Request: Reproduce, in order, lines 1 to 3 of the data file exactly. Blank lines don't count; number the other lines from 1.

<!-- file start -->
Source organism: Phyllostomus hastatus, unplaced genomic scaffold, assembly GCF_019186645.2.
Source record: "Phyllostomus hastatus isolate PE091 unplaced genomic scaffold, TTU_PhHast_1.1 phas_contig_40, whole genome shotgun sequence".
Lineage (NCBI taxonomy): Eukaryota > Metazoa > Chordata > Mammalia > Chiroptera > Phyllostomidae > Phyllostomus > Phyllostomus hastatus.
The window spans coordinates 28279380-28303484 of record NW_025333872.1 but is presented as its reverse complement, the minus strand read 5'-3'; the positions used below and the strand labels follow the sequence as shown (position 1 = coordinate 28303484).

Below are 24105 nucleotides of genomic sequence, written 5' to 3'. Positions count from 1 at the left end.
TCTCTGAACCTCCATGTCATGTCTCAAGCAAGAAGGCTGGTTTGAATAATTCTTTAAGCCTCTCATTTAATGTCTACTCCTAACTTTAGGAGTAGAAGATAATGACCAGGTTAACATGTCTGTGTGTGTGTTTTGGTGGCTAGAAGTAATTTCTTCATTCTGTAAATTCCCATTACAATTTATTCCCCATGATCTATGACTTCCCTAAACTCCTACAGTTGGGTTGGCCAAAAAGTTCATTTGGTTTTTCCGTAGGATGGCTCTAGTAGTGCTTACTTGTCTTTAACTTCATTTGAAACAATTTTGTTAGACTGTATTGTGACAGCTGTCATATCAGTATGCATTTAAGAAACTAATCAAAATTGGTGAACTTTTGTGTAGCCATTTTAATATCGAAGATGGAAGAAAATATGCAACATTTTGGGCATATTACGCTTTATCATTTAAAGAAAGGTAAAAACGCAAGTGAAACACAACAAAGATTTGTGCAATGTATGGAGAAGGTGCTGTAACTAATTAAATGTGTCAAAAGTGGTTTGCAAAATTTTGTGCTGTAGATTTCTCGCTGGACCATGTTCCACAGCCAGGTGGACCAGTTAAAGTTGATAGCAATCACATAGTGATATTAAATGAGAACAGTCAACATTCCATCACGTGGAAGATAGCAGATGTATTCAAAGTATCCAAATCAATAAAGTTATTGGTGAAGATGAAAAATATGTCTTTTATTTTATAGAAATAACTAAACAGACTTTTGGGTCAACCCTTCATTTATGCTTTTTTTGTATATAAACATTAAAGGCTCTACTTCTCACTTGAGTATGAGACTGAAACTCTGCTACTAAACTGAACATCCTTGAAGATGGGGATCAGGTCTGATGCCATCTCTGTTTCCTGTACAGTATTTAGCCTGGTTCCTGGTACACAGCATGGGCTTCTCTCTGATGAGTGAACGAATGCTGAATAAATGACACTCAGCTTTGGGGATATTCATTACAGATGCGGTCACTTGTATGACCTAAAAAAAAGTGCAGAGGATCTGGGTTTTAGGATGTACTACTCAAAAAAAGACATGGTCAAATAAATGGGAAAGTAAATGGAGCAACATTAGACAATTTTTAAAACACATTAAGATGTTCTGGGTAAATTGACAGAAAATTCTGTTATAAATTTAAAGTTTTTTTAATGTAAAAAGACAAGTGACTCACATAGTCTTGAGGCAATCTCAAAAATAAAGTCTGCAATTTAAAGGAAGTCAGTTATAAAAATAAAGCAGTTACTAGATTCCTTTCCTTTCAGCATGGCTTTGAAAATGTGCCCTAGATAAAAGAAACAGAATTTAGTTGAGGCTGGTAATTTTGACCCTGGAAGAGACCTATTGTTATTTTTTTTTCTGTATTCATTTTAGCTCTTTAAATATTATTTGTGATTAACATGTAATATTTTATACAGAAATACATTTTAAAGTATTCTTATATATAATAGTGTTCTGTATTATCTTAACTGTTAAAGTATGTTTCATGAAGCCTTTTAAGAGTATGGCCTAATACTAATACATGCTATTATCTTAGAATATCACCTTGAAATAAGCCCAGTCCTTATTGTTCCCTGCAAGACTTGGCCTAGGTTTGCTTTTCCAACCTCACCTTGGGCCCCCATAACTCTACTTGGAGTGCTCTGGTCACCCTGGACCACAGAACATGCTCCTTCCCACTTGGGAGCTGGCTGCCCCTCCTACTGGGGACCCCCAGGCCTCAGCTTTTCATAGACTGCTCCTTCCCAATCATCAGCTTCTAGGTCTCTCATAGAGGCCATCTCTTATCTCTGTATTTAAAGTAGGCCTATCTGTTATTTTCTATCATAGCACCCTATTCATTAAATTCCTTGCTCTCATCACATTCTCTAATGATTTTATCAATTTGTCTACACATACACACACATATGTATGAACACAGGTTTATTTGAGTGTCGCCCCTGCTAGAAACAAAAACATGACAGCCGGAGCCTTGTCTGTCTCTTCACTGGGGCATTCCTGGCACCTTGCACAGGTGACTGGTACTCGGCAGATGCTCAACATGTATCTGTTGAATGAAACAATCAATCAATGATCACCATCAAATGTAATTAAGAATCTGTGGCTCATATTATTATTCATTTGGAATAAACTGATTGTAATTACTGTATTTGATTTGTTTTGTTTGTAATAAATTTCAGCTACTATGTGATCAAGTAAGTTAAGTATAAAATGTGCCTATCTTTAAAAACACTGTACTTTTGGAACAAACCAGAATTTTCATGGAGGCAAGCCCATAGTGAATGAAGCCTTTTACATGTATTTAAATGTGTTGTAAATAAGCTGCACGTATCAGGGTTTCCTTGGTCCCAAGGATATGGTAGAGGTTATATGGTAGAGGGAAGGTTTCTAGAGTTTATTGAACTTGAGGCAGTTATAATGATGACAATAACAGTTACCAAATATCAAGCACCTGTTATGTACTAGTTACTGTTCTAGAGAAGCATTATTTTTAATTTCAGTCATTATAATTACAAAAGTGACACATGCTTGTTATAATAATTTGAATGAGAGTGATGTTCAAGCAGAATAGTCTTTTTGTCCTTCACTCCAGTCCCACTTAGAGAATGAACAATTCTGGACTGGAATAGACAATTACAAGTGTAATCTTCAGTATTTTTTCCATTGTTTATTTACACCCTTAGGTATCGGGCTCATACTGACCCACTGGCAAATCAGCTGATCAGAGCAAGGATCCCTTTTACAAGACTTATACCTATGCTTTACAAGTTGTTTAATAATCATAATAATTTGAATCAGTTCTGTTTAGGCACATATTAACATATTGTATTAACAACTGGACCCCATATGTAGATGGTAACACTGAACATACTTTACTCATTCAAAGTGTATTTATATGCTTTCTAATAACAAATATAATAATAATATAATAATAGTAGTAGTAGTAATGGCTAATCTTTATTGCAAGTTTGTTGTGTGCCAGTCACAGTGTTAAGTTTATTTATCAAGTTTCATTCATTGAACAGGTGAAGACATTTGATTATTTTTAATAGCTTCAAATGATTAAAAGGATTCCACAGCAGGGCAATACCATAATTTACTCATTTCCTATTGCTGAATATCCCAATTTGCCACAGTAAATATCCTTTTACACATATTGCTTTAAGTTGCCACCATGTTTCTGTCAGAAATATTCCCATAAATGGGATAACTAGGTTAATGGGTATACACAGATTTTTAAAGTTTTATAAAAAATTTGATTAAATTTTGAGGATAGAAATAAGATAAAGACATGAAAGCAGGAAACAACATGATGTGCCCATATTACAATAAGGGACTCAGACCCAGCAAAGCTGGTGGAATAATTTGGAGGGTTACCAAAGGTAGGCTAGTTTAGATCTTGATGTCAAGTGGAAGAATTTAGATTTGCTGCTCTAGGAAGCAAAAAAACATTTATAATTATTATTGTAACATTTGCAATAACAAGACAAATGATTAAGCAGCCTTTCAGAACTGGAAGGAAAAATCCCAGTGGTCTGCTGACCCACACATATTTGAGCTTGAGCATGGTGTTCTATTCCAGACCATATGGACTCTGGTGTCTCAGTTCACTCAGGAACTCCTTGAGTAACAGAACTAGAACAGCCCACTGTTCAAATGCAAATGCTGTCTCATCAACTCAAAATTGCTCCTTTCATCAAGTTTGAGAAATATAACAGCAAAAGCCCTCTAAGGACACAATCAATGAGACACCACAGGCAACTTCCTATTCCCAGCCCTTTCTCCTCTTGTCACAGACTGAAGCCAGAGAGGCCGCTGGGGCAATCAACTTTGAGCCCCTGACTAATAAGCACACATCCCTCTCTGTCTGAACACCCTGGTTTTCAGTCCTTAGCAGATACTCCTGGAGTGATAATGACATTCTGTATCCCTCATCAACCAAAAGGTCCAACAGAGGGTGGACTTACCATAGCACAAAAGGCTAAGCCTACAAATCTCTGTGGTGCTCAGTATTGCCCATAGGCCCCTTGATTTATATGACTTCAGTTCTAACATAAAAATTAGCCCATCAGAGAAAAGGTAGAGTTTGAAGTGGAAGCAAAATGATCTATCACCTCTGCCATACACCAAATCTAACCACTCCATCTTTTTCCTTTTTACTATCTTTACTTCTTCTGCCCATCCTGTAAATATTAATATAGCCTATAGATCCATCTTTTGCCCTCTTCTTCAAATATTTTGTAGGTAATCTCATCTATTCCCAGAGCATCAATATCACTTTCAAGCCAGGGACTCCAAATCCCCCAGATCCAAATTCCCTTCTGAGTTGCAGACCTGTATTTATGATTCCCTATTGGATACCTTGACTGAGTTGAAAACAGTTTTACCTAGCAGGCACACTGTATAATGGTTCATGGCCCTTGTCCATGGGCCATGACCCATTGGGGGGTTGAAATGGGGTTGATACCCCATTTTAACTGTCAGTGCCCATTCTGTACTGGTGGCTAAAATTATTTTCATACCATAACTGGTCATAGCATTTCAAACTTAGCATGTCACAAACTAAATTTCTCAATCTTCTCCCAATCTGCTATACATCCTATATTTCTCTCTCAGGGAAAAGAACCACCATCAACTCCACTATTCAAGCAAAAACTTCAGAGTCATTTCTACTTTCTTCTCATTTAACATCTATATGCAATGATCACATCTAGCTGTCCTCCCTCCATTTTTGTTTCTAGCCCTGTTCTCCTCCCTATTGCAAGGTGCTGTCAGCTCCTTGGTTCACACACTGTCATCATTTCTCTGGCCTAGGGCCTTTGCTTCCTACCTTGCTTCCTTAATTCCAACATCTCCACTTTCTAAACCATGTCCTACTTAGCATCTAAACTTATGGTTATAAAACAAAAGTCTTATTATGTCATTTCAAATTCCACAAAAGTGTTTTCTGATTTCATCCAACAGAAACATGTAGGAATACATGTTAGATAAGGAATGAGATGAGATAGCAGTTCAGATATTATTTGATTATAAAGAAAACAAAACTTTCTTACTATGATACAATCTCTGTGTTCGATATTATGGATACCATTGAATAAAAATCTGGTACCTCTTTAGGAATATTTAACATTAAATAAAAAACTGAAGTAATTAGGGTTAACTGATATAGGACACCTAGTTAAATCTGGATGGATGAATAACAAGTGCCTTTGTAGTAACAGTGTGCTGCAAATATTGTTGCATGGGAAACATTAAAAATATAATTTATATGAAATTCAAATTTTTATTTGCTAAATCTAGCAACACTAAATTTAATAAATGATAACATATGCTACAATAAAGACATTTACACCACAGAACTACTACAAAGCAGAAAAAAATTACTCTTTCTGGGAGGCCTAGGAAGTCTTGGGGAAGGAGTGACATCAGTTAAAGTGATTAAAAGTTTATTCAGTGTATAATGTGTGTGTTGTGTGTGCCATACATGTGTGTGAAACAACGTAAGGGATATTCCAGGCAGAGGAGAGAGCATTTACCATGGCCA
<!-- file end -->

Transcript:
Source organism: Phyllostomus hastatus, unplaced genomic scaffold, assembly GCF_019186645.2.
Source record: "Phyllostomus hastatus isolate PE091 unplaced genomic scaffold, TTU_PhHast_1.1 phas_contig_40, whole genome shotgun sequence".
Lineage (NCBI taxonomy): Eukaryota > Metazoa > Chordata > Mammalia > Chiroptera > Phyllostomidae > Phyllostomus > Phyllostomus hastatus.